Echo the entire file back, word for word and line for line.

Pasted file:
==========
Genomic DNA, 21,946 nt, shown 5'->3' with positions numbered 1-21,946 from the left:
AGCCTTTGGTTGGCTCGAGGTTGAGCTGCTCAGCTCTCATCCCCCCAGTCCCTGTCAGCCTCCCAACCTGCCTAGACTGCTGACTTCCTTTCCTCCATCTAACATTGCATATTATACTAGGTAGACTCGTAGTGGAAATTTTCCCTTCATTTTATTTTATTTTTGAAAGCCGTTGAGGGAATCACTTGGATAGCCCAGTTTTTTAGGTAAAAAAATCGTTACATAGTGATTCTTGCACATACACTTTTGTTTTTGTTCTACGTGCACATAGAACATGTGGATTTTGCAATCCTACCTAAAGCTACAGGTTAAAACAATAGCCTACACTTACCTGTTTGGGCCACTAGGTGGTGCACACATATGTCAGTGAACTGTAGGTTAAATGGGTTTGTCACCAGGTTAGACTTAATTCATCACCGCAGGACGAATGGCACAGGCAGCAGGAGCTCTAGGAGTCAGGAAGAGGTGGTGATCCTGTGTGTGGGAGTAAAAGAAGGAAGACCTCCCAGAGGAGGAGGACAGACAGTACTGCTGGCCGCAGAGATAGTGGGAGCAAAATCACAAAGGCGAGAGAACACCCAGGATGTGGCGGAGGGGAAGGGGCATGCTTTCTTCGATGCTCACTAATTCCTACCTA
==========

Genomic DNA, 21,946 nt, shown 5'->3' with positions numbered 1-21,946 from the left:
AGCCTTTGGTTGGCTCGAGGTTGAGCTGCTCAGCTCTCATCCCCCCAGTCCCTGTCAGCCTCCCAACCTGCCTAGACTGCTGACTTCCTTTCCTCCATCTAACATTGCATATTATACTAGGTAGACTCGTAGTGGAAATTTTCCCTTCATTTTATTTTATTTTTGAAAGCCGTTGAGGGAATCACTTGGATAGCCCAGTTTTTTAGGTAAAAAAATCGTTACATAGTGATTCTTGCACATACACTTTTGTTTTTGTTCTACGTGCACATAGAACATGTGGATTTTGCAATCCTACCTAAAGCTACAGGTTAAAACAATAGCCTACACTTACCTGTTTGGGCCACTAGGTGGTGCACACATATGTCAGTGAACTGTAGGTTAAATGGGTTTGTCACCAGGTTAGACTTAATTCATCACCGCAGGACGAATGGCACAGGCAGCAGGAGCTCTAGGAGTCAGGAAGAGGTGGTGATCCTGTGTGTGGGAGTAAAAGAAGGAAGACCTCCCAGAGGAGGAGGACAGACAGTACTGCTGGCCGCAGAGATAGTGGGAGCAAAATCACAAAGGCGAGAGAACACCCAGGATGTGGCGGAGGGGAAGGGGCATGCTTTCTTCGATGCTCACTAATTCCTACCTA